Given that it’s been a little while since my last review and Mogard simply happened to have released a new album in the meantime, I thought it might be a nice idea to gear myself back into the swing of things with something moderately familiar. That being said, Circular Forms and The Sky Had Vanished are not records that could be considered wholly similar; Vanished and its long form dronescapes find themselves a little at odds with Circular Forms‘s more bitesized and deeply restrained musical chunks.
The powerful self-searching and slowly evolving introspections are not lost though, and this is apparent right from the off with opener “Slate Coloured Storm” and its heavily tempered and restrained beginnings, rolling into view in the same fashion as the grey clouds of its namesake, pristine heavenly emptiness traded for deep and distant obfuscation. It slowly gathers itself together in unifying passages of processed guitar and washes of drone but it never reaches criticality, never becoming anything other than a vaguely menacing and distantly moody intrusion into the peace of an unfettered sky, a miserable harbinger content to mope overhead. This ethereal blockade finds itself developing certain anxieties in follow up track “Bound Universe”, a piece lost in a roiling mass of oscillating synth bubbles and restraining buzzing tones. The track slowly edges forward into the light of understanding, becoming clearer as it progresses and the synth warbles becoming more distinct and urgent in the face of these discoveries.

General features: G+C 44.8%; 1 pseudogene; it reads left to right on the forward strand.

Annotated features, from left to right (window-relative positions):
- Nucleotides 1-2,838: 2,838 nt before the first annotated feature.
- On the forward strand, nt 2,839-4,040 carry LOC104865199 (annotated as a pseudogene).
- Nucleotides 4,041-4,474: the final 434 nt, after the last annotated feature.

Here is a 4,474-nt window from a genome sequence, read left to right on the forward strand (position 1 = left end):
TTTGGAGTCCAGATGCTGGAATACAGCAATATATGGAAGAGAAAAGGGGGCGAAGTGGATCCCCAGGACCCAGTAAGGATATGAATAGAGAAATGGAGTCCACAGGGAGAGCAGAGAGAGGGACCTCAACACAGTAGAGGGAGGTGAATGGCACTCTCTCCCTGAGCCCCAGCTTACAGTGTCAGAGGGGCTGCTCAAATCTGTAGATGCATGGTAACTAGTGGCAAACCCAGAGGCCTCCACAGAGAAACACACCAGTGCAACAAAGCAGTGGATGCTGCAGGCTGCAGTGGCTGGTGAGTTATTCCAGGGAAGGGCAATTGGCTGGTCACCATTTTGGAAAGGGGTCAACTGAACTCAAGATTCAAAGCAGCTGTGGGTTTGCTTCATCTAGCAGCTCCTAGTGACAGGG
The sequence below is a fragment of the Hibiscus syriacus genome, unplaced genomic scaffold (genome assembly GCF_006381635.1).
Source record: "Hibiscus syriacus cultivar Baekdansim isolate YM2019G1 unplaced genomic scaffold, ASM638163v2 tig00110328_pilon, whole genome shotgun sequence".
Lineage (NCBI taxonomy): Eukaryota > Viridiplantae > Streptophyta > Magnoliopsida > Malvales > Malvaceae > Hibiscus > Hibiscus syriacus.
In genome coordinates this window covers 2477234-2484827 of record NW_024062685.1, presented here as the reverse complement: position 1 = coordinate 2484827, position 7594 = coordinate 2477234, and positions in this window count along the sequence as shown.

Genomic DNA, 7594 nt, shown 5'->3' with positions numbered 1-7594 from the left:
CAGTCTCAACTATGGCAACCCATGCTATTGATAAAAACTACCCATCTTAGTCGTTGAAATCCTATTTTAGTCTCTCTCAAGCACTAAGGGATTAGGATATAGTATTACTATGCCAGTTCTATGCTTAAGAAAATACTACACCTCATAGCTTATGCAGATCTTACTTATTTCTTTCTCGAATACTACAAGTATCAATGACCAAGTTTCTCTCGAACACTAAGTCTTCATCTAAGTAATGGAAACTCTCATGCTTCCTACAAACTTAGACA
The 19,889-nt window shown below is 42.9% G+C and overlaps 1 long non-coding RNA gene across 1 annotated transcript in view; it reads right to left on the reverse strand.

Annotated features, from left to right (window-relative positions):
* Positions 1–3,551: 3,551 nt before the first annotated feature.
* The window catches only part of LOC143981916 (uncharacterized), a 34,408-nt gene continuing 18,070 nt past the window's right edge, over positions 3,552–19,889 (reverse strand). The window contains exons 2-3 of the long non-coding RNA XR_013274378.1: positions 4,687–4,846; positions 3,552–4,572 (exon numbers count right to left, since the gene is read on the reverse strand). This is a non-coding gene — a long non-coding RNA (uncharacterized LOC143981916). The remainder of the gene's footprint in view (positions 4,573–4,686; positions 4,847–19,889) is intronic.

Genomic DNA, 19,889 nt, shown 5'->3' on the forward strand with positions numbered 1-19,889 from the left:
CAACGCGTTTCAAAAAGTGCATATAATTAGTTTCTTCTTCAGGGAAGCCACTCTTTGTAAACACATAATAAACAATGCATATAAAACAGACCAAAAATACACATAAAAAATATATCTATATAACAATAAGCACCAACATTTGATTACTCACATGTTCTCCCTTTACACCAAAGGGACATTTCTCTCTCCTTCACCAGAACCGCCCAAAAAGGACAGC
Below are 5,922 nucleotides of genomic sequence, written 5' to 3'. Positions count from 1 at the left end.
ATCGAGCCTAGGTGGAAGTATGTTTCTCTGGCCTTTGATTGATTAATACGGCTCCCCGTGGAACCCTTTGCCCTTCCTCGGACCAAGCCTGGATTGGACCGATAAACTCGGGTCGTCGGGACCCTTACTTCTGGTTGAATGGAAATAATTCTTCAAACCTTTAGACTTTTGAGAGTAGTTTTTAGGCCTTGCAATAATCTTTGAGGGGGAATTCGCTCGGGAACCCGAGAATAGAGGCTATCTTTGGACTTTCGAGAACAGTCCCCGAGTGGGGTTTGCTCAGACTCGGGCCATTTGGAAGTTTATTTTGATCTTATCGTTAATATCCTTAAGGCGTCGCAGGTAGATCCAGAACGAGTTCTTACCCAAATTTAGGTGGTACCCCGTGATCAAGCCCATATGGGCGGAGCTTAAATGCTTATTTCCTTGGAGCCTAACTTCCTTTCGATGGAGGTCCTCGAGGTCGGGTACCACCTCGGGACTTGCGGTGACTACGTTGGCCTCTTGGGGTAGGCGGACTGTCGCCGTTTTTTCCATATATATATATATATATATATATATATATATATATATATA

The piece is filled with probing and exploratory atmospheres, scanning for observable edges and whilst never reaching the redline always seems to be aware of some vague and abject sense of limitation and ambiguous imposition, the music leaving a hanging sense of imperceptible emptiness at the corners. Perhaps it’s better that we don’t know and we try to leave these confusions behind us, as “Half Light Of Dawn” begins to move into more casual and relaxed sequences. Analogue synths croon in the dim and sparse air, slow migrations of sound that cling to the edges of the previously established disquiet that present a calm and collected exterior but a tumultuous and emotionally complicated lurks just below the surface. It feels unsettled, its mind never at rest even in the deep lull of the pre-dawn day.
Further and more concerted attempts at finding some sense of solace are developed in the gigantic 16 minute closer “House On The River”; at almost half the runtime of the album on its own it obviously completely dwarfs the other pieces in its length but it feels appropriate, accurately highlighting the disparity between unsettled and quiescent minds and the ease at which one is disrupted, the difficulty in restoring that same mind to peace. It’s a slow burner for sure, finding its way in each measured and plodding step of its languid drones and lightweight percussive propulsion, billowing slowly into a scarcely detectable climax of gentle and elongate catharsis before simmering slowly down, its drone excitations drifting away into circular tappings.
This record is difficult to find now since its limited physical run has ended but if you’re able to find a digital version I would definitely recommend this, especially if you already have some familiarity with Mogard’s work; intimate, minutely detailed and emotionally intelligent.